Tuesday, April 5, 2016

NTU scientists offer breakthrough in earthquake predictions


The NTU team found that tremors or earthquakes below a Richter scale of 2 potentially act as a precursor to larger earthquakes, and there is also a discernible pattern to them. 


SINGAPORE: Scientists from Nanyang Technological University (NTU) at its Earth Observatory of Singapore (EOS) have discovered a way to forecast earthquakes based on tremors or earthquakes below a Richter scale of 2.
In a press release on Tuesday (Apr 5), the NTU team said such slow fault movements or vibrations potentially point to an impending earthquake. There is also a discernible pattern to them, it added.
So far, scientists believe that larger earthquakes are unlikely to occur following tremors or small-scale earthquakes that are caused by small vibrations or slow fault movements such as those observed in the area of Parkfield along the San Andreas Fault in California, USA, the press release said. 
“This discovery defied our understanding of how faults accumulate and release stress over time. These vibration patterns are caused by alternating slow and fast ruptures occurring on the same patch of a fault,” said Assistant Professor Sylvain Barbot, from NTU’s Asian School of the Environment and an earth scientist at EOS.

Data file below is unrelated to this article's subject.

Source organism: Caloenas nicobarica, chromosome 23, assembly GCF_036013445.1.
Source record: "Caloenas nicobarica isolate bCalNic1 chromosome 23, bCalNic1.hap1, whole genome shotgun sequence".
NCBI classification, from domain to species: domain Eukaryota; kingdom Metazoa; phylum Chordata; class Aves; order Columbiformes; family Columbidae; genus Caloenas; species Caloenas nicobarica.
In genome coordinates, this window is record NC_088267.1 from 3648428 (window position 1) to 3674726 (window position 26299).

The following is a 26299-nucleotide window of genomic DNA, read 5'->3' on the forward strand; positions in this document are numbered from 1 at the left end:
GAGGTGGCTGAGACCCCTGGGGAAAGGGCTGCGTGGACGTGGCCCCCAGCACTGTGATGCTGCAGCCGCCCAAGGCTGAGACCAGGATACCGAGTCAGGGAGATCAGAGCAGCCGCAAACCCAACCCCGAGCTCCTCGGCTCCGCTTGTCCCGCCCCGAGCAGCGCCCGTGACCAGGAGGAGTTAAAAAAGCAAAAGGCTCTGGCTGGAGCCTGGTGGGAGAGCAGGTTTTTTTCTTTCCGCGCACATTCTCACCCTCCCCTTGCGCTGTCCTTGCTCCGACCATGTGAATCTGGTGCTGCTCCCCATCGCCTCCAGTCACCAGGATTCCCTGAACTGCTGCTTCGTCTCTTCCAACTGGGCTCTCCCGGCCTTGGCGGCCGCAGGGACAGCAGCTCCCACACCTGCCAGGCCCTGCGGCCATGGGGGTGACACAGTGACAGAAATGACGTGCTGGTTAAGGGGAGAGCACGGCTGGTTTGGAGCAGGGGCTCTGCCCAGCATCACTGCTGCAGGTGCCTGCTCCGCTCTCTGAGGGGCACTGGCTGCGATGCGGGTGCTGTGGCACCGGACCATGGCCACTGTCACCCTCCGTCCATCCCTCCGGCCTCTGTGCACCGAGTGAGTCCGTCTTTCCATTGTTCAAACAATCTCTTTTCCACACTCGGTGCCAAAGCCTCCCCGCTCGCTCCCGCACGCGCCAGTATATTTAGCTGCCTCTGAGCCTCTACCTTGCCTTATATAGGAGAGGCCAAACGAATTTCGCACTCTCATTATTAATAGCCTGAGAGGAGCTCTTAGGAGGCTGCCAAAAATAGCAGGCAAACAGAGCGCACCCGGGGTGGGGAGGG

“If only slow movements are detected, it does not mean that a large earthquake cannot happen there. On the contrary, the same area of the fault can rupture in a catastrophic earthquake,” he added.
Seismic hazards in the South-east Asia region will probably come from an impending large earthquake in the Mentawai seismic gap in Sumatra, Indonesia, which is a current area of active monitoring and investigation.
EOS scientists previously pointed out a large earthquake may occur any time in this area southwest of Padang – the only place along a large fault where a big earthquake has not occurred in the past two centuries. The team’s latest findings could potentially be applied in the seismic monitoring of the area to help better forecast large earthquakes in the region, the press release said.
The study which has major significance on the prediction of earthquakes was led by Asst Prof Barbot’s PhD student, Miss Deepa Mele Veedu, and was published in scientific journal Nature.
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